10 Jan /17

Burmese Traits of Myanmar

Burmese Traits of Myanmar
Burmese Traits of Myanmar – EVS Translations

There’s an episode of Seinfeld where Elaine’s boss calls her from Burma and she goes like: “Burma!? (where or what is this?),” to which he replies: “You most likely know it is as Myanmar. But it will always be Burma to me.”

And that is just exactly how confused most of the world is when it comes to the name of the country. While the official name is the Republic of the Union of Myanmar since 1989, when the military government changed the English translations of many local names, there are still countries and organisations to not officially recognise the change and refer to the country as the Union of Burma, or simply Burma.

In reality, both Burma and Myanmar mean the same and derive from the name of the majority Burmese Bamar ethnic group, where Myanmar is the literal form of the name.

Burma has been in use in English since the 18th century English colonial times, when the country was among the richest and most developed ones in Southeast Asia. The Independence from Britain in 1948 followed by isolation, socialism and military clashes and human rights violations, to find modern Myanmar as one of the poorest and least educated and developed in the region.

And today, part of the country is still isolated and closed for foreign travellers due to risks of armed conflicts or stepping on a land mine, as Myanmar has the notorious fame of one of the planet’s most heavily-mined states, with an estimated 5 million residents currently living in areas clogged with the hidden weapons.

Nevertheless, most of Myanmar is opened for tourism and is considered relatively safe and crime-free and the Burmese are accepted as extremely kind and friendly.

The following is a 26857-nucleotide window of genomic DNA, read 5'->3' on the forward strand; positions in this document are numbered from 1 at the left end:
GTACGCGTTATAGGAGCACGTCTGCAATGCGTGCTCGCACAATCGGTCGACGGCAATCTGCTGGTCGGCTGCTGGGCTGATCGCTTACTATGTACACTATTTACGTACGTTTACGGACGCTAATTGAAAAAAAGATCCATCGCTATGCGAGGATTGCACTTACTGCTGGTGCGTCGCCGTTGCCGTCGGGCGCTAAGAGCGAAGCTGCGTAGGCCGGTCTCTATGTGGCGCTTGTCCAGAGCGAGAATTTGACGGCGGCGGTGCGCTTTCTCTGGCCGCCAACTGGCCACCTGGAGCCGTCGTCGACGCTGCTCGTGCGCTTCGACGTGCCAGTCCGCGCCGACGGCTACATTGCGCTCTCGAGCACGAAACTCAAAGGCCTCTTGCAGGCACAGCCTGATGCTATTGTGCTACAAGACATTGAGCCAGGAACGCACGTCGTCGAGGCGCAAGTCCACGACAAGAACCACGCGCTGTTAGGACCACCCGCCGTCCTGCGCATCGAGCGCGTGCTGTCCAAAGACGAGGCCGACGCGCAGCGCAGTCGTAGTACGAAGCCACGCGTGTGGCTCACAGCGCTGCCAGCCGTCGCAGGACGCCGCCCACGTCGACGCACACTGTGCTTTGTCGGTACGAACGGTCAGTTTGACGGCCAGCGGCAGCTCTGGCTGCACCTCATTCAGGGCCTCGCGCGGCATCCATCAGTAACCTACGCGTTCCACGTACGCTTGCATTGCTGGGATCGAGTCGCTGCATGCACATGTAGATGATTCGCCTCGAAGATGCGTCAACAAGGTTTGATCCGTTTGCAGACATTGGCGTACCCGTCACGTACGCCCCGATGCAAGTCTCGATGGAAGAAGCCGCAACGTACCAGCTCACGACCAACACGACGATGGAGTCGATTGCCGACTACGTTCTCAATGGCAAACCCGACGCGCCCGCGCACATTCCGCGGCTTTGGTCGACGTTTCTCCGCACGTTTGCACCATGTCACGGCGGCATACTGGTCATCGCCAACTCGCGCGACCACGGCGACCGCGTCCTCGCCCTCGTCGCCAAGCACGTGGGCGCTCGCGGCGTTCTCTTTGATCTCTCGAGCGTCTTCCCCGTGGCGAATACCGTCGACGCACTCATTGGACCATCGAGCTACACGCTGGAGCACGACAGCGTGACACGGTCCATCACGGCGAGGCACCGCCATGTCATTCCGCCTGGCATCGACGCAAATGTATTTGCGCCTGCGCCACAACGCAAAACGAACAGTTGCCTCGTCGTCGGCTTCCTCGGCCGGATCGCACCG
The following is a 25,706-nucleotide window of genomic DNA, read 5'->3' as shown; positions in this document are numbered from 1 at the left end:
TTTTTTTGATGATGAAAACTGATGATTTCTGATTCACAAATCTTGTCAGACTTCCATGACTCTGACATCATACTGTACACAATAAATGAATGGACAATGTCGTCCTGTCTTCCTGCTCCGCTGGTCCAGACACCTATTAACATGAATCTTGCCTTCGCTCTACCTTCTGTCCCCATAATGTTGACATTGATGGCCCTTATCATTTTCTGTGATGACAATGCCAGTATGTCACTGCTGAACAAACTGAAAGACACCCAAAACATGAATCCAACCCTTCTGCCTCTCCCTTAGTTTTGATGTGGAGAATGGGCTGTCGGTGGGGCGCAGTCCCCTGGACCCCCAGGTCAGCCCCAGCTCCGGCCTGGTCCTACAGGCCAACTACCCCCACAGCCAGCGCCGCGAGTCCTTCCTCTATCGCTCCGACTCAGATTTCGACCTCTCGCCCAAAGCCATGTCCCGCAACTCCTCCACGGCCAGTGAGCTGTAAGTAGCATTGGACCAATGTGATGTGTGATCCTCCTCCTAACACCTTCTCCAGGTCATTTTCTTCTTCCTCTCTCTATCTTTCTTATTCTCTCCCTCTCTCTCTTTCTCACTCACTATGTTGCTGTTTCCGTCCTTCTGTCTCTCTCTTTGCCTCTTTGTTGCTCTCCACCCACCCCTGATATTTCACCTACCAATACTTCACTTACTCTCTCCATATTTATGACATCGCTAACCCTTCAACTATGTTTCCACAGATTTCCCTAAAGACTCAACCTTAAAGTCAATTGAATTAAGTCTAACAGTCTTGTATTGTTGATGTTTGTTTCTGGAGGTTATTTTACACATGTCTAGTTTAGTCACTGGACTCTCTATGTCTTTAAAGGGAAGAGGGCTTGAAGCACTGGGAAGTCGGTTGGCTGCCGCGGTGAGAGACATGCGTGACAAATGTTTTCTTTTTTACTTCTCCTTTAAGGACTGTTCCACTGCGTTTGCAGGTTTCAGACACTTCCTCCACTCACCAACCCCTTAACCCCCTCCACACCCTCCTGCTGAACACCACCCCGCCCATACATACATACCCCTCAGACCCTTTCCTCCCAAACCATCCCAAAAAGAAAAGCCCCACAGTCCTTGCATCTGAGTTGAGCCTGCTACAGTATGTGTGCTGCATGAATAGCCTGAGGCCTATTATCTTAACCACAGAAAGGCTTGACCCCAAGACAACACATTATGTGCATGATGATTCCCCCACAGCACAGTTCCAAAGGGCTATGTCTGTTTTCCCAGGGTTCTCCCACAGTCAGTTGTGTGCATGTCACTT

And there is plenty to see and experience in the country. From underground Buddhist temples in caves, lost cities, stupas, and the world’s largest reclining Buddha, through picturesque trekking routes to exotic islands with stunning beaches.

And as poverty is always subjective, just picture the Shwedagon Pagoda, covered with hundreds of gold plates while the top is encrusted with 4531 diamonds.

To enjoy a stunning view of the Pagoda from above, you could treat yourself to a hot air balloon ride. But when you prefer to travel on road, keep in mind that traffic could be confusing. Myanmar is a country where most cars have right hand steering, yet the traffic on the roads is right-handed! And the country has its own units of measures, as has not adopted the metric system.

Tourists on holiday in Myanmar must travel with cash, and preferably with US dollars and as peculiar as it might sound, your dollars must be clean and new, otherwise your risk they not to be accepted and considering the few ATMs in the country and that a credit card won’t really take you far away, you better have spotless banknotes in hand.

If you want to pay your bill at a restaurant, do not wave your cash, but instead make a kissing sound to attract the waiter’s attention.

And don’t be surprised to see shirtless men wearing skirts, those are the traditional longyi, comfortable and easy to wear when temperatures climb above 40°C or while playing Chinlone, the traditional sport in Myanmar, a non-competitive combination of dance and football with no opposing team.

Another daily hobby of the Burmese is chewing betel nuts, Kun ja has been around for thousands of years in Southeast Asia as a mild stimulant and the locals love it, so expect to see streets covered in red saliva and do not mistake those for blood.

The only time of the year to wash away the red colour, is The Burmese New Year, Thingyan, when Burmese pour water onto each other as a way to wash away of unlucky things and sins in the previous year.

Burmese New Year is in April, so you have some months ahead to plan your visit to Myanmar. And when you have further questions on the country, its culture, or the Burmese language, (yeah the country might have changed its name to Myanmar, but the local language is still called Burmese language), our Burmese translators and interpreters are here to answer all your personal and corporate needs.
Click here to contact our Burmese language department.